20. U.S. Securities and Exchange Commission, Chairman’s Testimony on Virtual Currencies: The Roles of the SEC and CFTC (Feb. 6, 2018), available at www.sec.gov/news/testimony/testimony-virtual-currencies-oversight-role-us-securities-and-exchange-commission.
21. The authors note this article addresses the status of cryptocurrency laws as they existed at the end of November 2017. Because this is a quickly changing area of law, there are likely to have been more recent enactments and developments since the date of this article’s drafting.
22. See Alabama Monetary Transmission Act, Ala. Code §8-7A-1, et seq.
23. T.X. Dep’t of Banking, Supervisory Memorandum – 1037: Regulatory Treatment of Virtual Currencies Under the Texas Money Services Act (April 3, 2014), available at www.dob.texas.gov/public/uploads/files/consumer-information/sm1037.pdf.
24. See Arizona’s “Blockchain Technology” statute, A.R.S. §44-7061 (2017).
25. See Del. Code Ann., tit. 8, §224.
26. See 2017 California Assembly Bill No. 1123, California 2017-2018 Regular Session.
27. Conn. Gen. Stat. Ann. §36a-603; see, also, Conn. Gen. Stat. Ann. §36a-596(16) (defining “virtual currency” as “any type of digital unit that is used as a medium of exchange or a form of digitally stored value or that is incorporated into 
a payment system technology”).
28. N.C. Gen. Stat. §§53-208.41, et seq.
29. See N.C. Gen. Stat. §§53-208.42(20), 53-208.44-47.
30. Fla. Stat. §896.101. The authors note this amendment appears to have been in response to a Florida court dismissal of two counts of money laundering against a defendant based upon its ruling that Bitcoin is not “money” within the plain reading of Florida’s money laundering statute. See State v. Espinoza, No. 14-cr-2923, motion to dismiss granted (Fla. Cir. Ct., Miami-Dade Cty., July 22, 2016). See also, W. Va. Code Ann. §61-15-1(8).
31. N.J. Stat. §3B:14-61.1, et seq.; see also Virginia’s Uniform Fiduciary Access to Digital Assets Act, Va. Code Ann. §§64.2-116,et seq.
32. N.J. Div. of Taxation, Technical Advisory Memorandum 2015-1(R): Convertible Virtual Currency (July 28, 2015), available atwww.state.nj.us/treasury/taxation/pdf/pubs/tams/tam-2015-1.pdf.
33. See Utah Code Ann. §67-4a-102(28)(b)(ii)(A) and (35).
34. N.Y. Comp. Codes R. & Regs. tit. 23, §§200.1, et seq.
35. See Uniform Money Services Act, Wash. Rev. Code §§19.230.900, et seq.
36. See Nev. Rev. Stat. §SB 398, §6 (Restrictions on incorporated cities regarding blockchains).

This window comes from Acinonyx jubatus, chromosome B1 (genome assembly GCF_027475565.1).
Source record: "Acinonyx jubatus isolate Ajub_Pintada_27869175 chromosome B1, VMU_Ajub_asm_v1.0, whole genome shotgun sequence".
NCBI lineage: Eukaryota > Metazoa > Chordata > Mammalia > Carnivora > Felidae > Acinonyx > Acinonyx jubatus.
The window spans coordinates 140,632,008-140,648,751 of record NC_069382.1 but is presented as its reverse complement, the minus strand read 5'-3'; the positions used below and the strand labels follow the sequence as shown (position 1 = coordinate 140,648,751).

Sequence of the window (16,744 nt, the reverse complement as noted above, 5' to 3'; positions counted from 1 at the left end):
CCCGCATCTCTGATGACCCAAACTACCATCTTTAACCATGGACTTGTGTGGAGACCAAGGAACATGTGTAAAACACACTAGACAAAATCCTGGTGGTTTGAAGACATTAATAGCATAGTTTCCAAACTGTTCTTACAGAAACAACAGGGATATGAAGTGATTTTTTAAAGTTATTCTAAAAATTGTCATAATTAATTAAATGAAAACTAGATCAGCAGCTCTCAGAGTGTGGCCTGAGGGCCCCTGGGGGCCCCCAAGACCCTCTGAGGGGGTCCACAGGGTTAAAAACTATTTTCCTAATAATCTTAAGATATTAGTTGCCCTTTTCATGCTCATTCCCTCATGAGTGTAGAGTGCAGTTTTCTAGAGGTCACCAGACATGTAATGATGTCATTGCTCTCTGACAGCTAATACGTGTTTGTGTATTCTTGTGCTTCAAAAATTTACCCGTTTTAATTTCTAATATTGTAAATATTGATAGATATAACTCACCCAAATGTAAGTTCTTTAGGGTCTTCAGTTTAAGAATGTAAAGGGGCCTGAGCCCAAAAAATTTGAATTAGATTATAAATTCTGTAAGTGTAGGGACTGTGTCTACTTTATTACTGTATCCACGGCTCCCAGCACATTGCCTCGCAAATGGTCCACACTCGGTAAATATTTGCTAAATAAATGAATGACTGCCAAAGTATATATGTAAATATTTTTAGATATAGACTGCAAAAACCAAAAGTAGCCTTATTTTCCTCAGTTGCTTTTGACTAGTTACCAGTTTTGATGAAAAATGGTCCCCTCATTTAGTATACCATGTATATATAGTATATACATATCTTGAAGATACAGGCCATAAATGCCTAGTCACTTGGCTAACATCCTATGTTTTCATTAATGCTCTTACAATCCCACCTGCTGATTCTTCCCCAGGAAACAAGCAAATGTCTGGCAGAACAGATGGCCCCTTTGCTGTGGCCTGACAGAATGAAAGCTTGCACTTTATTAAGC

37. Amy Castor, “Blockchain Coalition Seeks to Make Bitcoin Welcome in Wyoming,” Bitcoin Magazine, Nov. 17, 2017.
38. These states include Arkansas, Colorado, Idaho, Illinois, Indiana, Iowa, Kansas, Kentucky, Louisiana, Maine, Maryland, Massachusetts, Michigan, Minnesota, Mississippi, Missouri, Montana, Nebraska, New Mexico, North Dakota, Ohio, Oklahoma, Oregon, Pennsylvania, Rhode Island, South Carolina, South Dakota, Tennessee and Wisconsin.
39. See, e.g., I.D. Dep’t of Fin., Idaho Money Transmitter No-Action and opinion letter (Oct. 11, 2017), available atwww.finance.idaho.gov/MoneyTransmitter/Documents/NAOP/Digital%20Currency/2017-10-11.pdf; I.L. Dep’t of Fin. & Prof’l Reg., Illinois Dept. of Financial and Professional Regulation, Digital Currency Regulatory Guidance (June 13, 2017), available atwww.idfpr.com/Forms/DFI/CCD/IDFPR%20-%20Digital%20Currency%20Regulatory%20Guidance.pdf
40. Abby Bitterman, “Oklahoma Gets Its First Bitcoin ATM,” NewsOK, July 9, 2017, available at newsok.com/article/5558128
41. K.S. Off. Of the State Bank Comm’r, Guidance Document MT 2014-01: Regulatory Treatment of Virtual Currencies under the Kansas Money Transmitter Act (June 6, 2014), available atwww.osbckansas.org/mt/guidance/mt2014_01_virtual_currency.pdf.
42. M.D. Dep’t of Labor, Lic. & Reg., Comm’r of Finan. Reg., Advisory Notice: Virtual Currencies: Risks for Buying, Selling, Transacting, and Investing (April 24, 2014), available at www.dllr.state.md.us/finance/advisories/advisoryvirtual.pdf.
43. M.A. Div. of Banks, Selected Opinion Letter 14-004: Bitcoin Kiosks Licensure or Registration Requirements (May 12, 2014), available at www.mass.gov/opinion/selected-opinion-14-004-0; Volker Brühl, “Virtual Currencies, Distributed Ledgers and the Future of Financial Services,” Intereconomics, Vol. 52, Iss. 6, 370-378 (November 2017).
44. M.I. Dep’t of Treas., Tax Policy Div., Treasury Update: Offer-in-Compromise Program Provides Relief for Taxpayers, Vol. 1, Iss. 1 (November 2015).

Originally published in the Oklahoma Bar Journal -- OBJ 89 pg. 18 (May 2018)